Among The Citadel men who died in World War II, the list begins with Maj. Lu Shu-Chin, a member of the Chinese Army killed in 1938.
He was part of the school's Class of 1929, coming to America on a scholarship exchange program.
Seven years later, the list ends with Pvt. Thomas E. Hinton Jr., who died during a rescue mission Dec. 5, 1945, in the northeastern Pacific.
In between, dozens more made the ultimate sacrifice, while others suffered horrible battlefield wounds. More than 6,000 with ties to the school joined the fight, though not all were recognized as graduates. Some 281 did not return.
Nearly 73 years after World War II ended, the conflict continues to be remembered on campus for the large numbers of cadets who dropped their education plans to defend the nation. They were sent to battlefronts all over the globe.
Six Citadel men died at Iwo Jima. One was shot down over Midway. Others stood their ground at the Battle of the Bulge.
Two future governors would joint the fight: Ernest F. "Fritz" Hollings and John West.
Perhaps most memorable is the Class of 1944, which earned the nickname the "Class That Never Was" after the call for soldiers, sailors and Marines nearly emptied the barracks and enrollment crashed.
Citadel historian Steven V. Smith said members of the Class of '44 are noted for getting their graduation rings early, as juniors. The school's ranks went from more than 1,000 to fewer than 400.
"In '44 there was a huge need for infantry replacements," Smith said. The drop in students was fed even further when the national draft age was lowered from 21 to 18.
The outbreak of the war, on Dec. 7, 1941, came as a body blow.
"It was a shock, like it was for the rest of the country," Smith said of the mood on campus once the radio reports came in that afternoon. Mobilization would follow, but the school's education mission didn't totally come to an end.
One key reason The Citadel was able to keep its doors open was the adoption of the Army's Specialized Training Program. The idea was to meet the wartime demand for junior officers and those with technical skills by promoting classes in engineering, chemistry, languages and medicine.
A good part of the credit goes to then-President Charles P. Summerall, who led the school from 1931 through 1955.
Today, the school remembers World War II on a regular basis through classes and overseas trips. Students study the lives of individual soldiers who perished. They also travel to American cemeteries in Europe to find those soldiers' final resting places. This year, a group is heading to Italy to follow the path of the 5th Army.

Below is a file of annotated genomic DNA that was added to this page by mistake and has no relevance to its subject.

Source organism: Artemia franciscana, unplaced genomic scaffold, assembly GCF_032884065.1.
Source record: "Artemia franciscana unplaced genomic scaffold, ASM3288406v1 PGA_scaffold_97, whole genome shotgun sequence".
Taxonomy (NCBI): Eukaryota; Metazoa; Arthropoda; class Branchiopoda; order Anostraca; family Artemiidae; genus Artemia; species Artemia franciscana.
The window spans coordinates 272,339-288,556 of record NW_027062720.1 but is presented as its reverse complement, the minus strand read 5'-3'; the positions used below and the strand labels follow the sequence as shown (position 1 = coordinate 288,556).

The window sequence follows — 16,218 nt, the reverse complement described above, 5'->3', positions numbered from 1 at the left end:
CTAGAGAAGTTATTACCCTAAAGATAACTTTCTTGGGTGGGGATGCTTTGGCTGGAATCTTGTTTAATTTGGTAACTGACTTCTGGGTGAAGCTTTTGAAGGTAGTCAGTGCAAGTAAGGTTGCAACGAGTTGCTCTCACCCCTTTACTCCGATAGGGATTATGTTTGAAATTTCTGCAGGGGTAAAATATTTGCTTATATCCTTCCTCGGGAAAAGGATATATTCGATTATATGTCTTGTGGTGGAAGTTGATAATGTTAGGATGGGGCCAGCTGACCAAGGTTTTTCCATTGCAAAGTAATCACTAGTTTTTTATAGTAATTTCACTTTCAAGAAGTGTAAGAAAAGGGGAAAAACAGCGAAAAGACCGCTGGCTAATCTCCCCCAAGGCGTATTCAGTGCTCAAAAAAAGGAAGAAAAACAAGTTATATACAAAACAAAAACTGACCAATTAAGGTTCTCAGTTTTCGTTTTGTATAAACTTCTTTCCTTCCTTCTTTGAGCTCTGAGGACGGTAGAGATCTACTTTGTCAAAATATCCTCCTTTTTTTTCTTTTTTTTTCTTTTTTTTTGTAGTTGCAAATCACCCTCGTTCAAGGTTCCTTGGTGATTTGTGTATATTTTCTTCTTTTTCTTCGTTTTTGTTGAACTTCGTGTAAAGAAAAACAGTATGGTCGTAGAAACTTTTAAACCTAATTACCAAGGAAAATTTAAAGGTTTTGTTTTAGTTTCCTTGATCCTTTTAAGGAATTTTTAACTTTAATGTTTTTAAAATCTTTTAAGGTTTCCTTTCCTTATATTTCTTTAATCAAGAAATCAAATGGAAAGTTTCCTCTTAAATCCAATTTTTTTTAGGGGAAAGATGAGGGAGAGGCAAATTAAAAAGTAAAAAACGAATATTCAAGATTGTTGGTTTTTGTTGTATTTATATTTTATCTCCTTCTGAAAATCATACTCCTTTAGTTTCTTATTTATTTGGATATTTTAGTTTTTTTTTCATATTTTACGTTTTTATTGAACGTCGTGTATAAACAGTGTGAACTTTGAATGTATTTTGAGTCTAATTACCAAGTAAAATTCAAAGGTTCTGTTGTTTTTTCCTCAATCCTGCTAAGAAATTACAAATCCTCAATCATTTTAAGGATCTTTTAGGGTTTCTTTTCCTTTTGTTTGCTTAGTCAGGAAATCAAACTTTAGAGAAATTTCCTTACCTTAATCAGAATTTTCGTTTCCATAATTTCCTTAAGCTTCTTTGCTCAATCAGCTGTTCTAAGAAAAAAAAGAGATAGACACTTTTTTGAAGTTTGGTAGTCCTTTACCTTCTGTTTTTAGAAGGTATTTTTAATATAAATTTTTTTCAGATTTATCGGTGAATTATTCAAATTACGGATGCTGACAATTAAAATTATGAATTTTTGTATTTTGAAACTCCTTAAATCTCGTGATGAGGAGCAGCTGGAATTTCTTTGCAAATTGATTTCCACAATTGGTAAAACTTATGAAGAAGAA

The trips are not the only recognition undertaken by the school. The Citadel Oral History Program includes the "Citadel WWII Alumni History Project," which includes 30 interviews with Citadel alumni speaking about their war experiences.
One of those interviewed, future S.C. Supreme Court Associate Justice A. Lee Chandler, spoke of being shelled by the Germans when he was caught in an open field.
"I was on the track team at The Citadel and I tell you, I utilized all that I could," he said. "I was a sprinter. But right in the middle of that field I got hit. I thought my hip was gone. I got hit in the side. But I noticed that I was able to keep on kind of going. And I did keep on going. I got in to a small decline place, kind of a hiding place, and I knew I wasn’t going to be able to go on.
"And so I looked back and I had my eye glass things and all and I could see the captain and those back there and I started back, you know because I knew I couldn’t make it down there and do the reconnoitering because I felt that I couldn’t move this leg it seemed. So I just started pushing back inch by inch until I did get back. And then I was evacuated."
Another Citadel man, George K. Webb, said during his interview for the project that one of his experiences was just too horrible to fully explain.
“The most horrendous smell I ever smelt was later in the Bulge when I opened the door to a house, and a German soldier had been laying there for two or three days, and the stench was such that your stomach involuntarily vomited,” he said.
As the Allied victory looked inevitable, it didn't take long for the school's enrollment to begin to recover. By 1944 and 1945, cadets and graduates who were early into the fight finished their tours and returned home, launching or rekindling their educations through the power of the new G.I. Bill. The ranks would continue to fill out until the Korean War flared five years later.
With the wars that followed, there is ample evidence on foreign soil of Citadel contributions. An estimated 47 Citadel men who gave the ultimate sacrifice lie in 15 U.S. cemeteries overseas.